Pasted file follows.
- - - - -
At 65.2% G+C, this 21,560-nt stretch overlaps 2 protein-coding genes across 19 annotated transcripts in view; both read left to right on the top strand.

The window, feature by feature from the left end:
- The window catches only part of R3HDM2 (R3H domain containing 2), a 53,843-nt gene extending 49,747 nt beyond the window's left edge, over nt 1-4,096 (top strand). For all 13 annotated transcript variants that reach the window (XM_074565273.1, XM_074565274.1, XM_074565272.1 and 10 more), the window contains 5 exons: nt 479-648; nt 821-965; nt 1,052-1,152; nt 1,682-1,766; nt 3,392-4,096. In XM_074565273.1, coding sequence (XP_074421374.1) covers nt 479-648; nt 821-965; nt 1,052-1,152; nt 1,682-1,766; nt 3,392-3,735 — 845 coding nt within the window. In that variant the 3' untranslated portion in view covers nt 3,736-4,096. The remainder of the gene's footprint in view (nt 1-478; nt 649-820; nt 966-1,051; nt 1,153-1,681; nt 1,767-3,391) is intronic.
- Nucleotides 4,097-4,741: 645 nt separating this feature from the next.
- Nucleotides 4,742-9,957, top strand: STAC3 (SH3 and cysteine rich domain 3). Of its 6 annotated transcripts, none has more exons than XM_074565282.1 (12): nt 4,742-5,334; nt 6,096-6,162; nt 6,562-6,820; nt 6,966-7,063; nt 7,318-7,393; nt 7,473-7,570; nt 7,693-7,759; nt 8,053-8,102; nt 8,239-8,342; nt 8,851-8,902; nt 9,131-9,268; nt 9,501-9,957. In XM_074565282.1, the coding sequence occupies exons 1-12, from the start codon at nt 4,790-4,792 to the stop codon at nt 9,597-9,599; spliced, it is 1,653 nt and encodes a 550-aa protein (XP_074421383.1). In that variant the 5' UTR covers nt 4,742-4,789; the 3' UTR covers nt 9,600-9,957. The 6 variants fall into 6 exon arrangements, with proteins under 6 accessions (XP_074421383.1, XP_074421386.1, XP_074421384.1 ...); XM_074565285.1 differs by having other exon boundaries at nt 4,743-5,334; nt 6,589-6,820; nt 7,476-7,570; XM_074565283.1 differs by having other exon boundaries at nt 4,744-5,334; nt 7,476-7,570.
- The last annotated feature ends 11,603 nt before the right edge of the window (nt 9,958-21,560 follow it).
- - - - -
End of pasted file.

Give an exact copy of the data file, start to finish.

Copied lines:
At 65.2% G+C, this 21,560-nt stretch overlaps 2 protein-coding genes across 19 annotated transcripts in view; both read left to right on the top strand.

The window, feature by feature from the left end:
- The window catches only part of R3HDM2 (R3H domain containing 2), a 53,843-nt gene extending 49,747 nt beyond the window's left edge, over nt 1-4,096 (top strand). For all 13 annotated transcript variants that reach the window (XM_074565273.1, XM_074565274.1, XM_074565272.1 and 10 more), the window contains 5 exons: nt 479-648; nt 821-965; nt 1,052-1,152; nt 1,682-1,766; nt 3,392-4,096. In XM_074565273.1, coding sequence (XP_074421374.1) covers nt 479-648; nt 821-965; nt 1,052-1,152; nt 1,682-1,766; nt 3,392-3,735 — 845 coding nt within the window. In that variant the 3' untranslated portion in view covers nt 3,736-4,096. The remainder of the gene's footprint in view (nt 1-478; nt 649-820; nt 966-1,051; nt 1,153-1,681; nt 1,767-3,391) is intronic.
- Nucleotides 4,097-4,741: 645 nt separating this feature from the next.
- Nucleotides 4,742-9,957, top strand: STAC3 (SH3 and cysteine rich domain 3). Of its 6 annotated transcripts, none has more exons than XM_074565282.1 (12): nt 4,742-5,334; nt 6,096-6,162; nt 6,562-6,820; nt 6,966-7,063; nt 7,318-7,393; nt 7,473-7,570; nt 7,693-7,759; nt 8,053-8,102; nt 8,239-8,342; nt 8,851-8,902; nt 9,131-9,268; nt 9,501-9,957. In XM_074565282.1, the coding sequence occupies exons 1-12, from the start codon at nt 4,790-4,792 to the stop codon at nt 9,597-9,599; spliced, it is 1,653 nt and encodes a 550-aa protein (XP_074421383.1). In that variant the 5' UTR covers nt 4,742-4,789; the 3' UTR covers nt 9,600-9,957. The 6 variants fall into 6 exon arrangements, with proteins under 6 accessions (XP_074421383.1, XP_074421386.1, XP_074421384.1 ...); XM_074565285.1 differs by having other exon boundaries at nt 4,743-5,334; nt 6,589-6,820; nt 7,476-7,570; XM_074565283.1 differs by having other exon boundaries at nt 4,744-5,334; nt 7,476-7,570.
- The last annotated feature ends 11,603 nt before the right edge of the window (nt 9,958-21,560 follow it).